Enrique Peña Nieto, político mexicano. (Photo credit: Wikipedia)
Interviewee: Shannon K. O’Neil, Douglas Dillon Fellow for Latin America Studies
Interviewer: Brianna Lee, Production Editor June 29, 2012
Mexicans head to the polls on July 1 to vote in a presidential election that looks likely to return to power the centrist Institutional Revolutionary Party (PRI), which ran the government from 1929 to 2000. Polls show PRI candidate Enrique Peña Nieto in a wide lead over rivals Andres Manuel Lopez Obrador of the leftist Democratic Revolution Party (PRD) and Josefina Vazquez Mota of the center-right National Action Party (PAN), despite the emergence of the “YoSoy132” student movement that has rallied against the PRI’s legacy of corruption. Peña Nieto’s “rhetoric is that he is from a different generation, it’s a different PRI,” says CFR Mexico expert Shannon K. O’Neil, but, she says, “it’s hard to tell.” The new president will need to accelerate the economy’s “stable but fairly slow growth” and will inherit a violent drug war that has led to increasing insecurity for Mexicans, O’Neil says. On combating the drug cartels, she says that “the focus will probably change, but the actual policies implemented will see a lot of continuity.”
Is it a foregone conclusion that Enrique Peña Nieto is going to win, or is there still room for surprises?
It’s becoming increasingly hard to imagine a scenario where he doesn’t win. There is still, depending on the polls, roughly 15 percent of the population that says they’re undecided, and for most polls that would be enough of a percentage to change the results, assuming that that whole 15 percent didn’t go to Peña Nieto, but that’s kind of a large assumption.
Venezuelan leader Hugo Chávez has tried for 10 months to conceal the fact that he is losing his bout with cancer, determined to appear in command of his revolutionary regime and the nation’s future. This past Holy Week, however, television cameras captured him pleading for his life before a crucifix in his hometown church, his mother looking on without the slightest glint of hope on her face. Chávez’s raw emotion startled his inner circle and led some to question his mental health. As a result, according to my sources inside the presidential palace, Minister of Defense Gen. Henry Rangel Silva has developed a plan to impose martial law if Chávez’s deteriorating condition causes any hint of instability.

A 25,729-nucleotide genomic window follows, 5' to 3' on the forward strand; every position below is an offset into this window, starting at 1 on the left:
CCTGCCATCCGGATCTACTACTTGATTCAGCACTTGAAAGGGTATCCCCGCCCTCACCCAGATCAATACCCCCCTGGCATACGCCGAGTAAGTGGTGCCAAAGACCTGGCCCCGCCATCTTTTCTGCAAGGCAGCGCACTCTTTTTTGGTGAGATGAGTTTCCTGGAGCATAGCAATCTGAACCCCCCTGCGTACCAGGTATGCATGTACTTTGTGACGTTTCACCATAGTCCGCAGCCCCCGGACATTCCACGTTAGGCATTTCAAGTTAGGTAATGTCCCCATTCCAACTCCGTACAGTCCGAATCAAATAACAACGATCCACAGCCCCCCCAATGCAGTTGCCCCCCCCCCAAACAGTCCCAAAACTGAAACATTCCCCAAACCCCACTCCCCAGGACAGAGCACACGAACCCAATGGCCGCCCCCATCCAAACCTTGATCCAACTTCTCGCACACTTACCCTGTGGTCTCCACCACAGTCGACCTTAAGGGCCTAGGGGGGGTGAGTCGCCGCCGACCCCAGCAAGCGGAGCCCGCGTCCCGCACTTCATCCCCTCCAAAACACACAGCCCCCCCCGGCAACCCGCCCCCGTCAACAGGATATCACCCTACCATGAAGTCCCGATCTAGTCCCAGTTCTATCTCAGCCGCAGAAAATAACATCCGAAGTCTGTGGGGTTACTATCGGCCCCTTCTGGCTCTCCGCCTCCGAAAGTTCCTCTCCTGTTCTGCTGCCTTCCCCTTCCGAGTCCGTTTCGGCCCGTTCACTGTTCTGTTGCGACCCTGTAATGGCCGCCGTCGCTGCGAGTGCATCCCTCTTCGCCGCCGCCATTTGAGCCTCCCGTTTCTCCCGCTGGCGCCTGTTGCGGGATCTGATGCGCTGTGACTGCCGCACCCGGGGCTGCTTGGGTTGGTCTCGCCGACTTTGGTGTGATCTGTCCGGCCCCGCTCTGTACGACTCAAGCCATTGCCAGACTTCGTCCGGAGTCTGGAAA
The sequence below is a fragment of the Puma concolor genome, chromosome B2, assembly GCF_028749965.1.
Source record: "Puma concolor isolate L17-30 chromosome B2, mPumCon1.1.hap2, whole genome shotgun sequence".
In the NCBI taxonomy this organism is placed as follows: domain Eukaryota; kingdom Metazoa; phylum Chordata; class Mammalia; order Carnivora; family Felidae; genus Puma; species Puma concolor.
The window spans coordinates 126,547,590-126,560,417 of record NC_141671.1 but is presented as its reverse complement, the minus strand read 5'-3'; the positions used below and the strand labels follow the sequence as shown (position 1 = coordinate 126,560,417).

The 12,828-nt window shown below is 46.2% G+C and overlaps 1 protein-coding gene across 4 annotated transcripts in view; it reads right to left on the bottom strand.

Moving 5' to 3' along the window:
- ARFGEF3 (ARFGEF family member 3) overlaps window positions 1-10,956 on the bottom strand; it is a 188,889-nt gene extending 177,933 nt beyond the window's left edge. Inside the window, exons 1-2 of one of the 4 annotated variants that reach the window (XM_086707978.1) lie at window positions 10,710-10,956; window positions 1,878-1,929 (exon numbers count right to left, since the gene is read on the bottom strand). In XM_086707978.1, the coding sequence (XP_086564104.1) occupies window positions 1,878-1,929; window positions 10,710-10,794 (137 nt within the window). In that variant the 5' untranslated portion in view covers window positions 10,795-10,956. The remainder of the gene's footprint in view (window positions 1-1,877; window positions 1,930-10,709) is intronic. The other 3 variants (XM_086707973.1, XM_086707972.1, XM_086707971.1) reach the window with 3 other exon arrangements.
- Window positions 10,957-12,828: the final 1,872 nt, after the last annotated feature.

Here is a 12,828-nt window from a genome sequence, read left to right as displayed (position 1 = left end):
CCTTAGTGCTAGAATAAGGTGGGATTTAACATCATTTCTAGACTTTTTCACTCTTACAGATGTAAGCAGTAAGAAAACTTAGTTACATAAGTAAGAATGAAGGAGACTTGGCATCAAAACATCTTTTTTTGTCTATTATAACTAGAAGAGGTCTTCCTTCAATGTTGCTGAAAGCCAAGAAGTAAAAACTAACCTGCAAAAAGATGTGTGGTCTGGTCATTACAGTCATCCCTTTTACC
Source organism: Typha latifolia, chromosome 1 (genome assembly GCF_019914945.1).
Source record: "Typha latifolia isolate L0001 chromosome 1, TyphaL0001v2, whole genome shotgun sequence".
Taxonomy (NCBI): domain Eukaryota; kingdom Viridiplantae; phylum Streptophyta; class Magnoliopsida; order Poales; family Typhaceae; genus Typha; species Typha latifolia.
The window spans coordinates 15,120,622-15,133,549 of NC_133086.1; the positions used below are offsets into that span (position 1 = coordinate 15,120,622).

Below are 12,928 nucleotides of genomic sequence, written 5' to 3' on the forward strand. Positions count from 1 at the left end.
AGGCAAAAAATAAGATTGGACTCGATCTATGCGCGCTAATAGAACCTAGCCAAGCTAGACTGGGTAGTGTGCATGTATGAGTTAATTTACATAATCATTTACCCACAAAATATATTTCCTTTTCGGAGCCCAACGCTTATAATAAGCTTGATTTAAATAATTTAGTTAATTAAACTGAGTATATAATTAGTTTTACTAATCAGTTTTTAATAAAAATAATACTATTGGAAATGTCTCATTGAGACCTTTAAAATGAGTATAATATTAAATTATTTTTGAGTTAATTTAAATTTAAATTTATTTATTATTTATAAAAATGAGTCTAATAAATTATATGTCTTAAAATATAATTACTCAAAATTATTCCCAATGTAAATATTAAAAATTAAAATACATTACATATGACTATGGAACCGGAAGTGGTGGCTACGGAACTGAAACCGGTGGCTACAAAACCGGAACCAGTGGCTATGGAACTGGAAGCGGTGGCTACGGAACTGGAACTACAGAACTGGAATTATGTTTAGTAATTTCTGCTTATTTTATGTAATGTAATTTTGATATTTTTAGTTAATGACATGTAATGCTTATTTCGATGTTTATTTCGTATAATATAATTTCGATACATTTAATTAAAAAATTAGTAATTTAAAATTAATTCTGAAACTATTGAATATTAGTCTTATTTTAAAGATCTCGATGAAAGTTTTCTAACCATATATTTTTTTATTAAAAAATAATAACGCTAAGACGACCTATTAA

Pretty dramatic stuff. So why isn’t anyone outside Venezuela paying attention? Some cynics in that country still believe Chávez is hyping his illness for political advantage, while his most fervent followers expect him to make a miraculous recovery. The democratic opposition is cautiously preparing for a competitive presidential election set for Oct. 7 — against Chávez or a substitute. And policymakers in Washington and most regional capitals are slumbering on the sidelines.
In my estimation, the approaching death of the Venezuelan caudillo could put the country on the path toward a political and social meltdown. The military cadre installed by Chávez in January already is behaving like a de facto regime determined to hold onto power at all costs. And Havana, Tehran, Moscow, and Beijing are moving to protect their interests. If U.S. President Barack Obama were to show some energetic engagement as Chávez fades, he could begin to put the brakes on Venezuela’s slide, reverse Chávismo‘s destructive agenda, and reclaim a role for the United States in its own neighborhood. But if he fails to act, there will be hell to pay.
Sources close to Chávez’s medical team tell me that for months, his doctors have been doing little more than treating symptoms, trying to stabilize their workaholic patient long enough to administer last-ditch chemo and radiation therapies. In that moment of Chávez’s very public prayer for a miracle, he set aside his obsession with routing his opposition or engineering a succession of power to hardline loyalists. Perhaps he knows that his lieutenants and foreign allies are behaving as if he were already dead — consolidating power, fashioning a “revolutionary junta,” and plotting repressive measures.
The buildup to this weekend’s sixth Summit of the Americas in Cartagena, Colombia, has been rife with drama. Ecuador’s left-wing president, Rafael Correa, announced that he will skip the 34-country conference because it excludes Cuba, which does not belong to the Organization of American States (membership requirement: democracy). The presidents of El Salvador, Honduras, and Nicaragua sparred publicly with the president of Guatemala over a drug legalization proposal. And not to be outdone, Cuba’s Fidel Castro ridiculed U.S. President Barack Obama‘s reported plan to wear a guayabera — a light tropical dress shirt originating in Cuba — at the summit.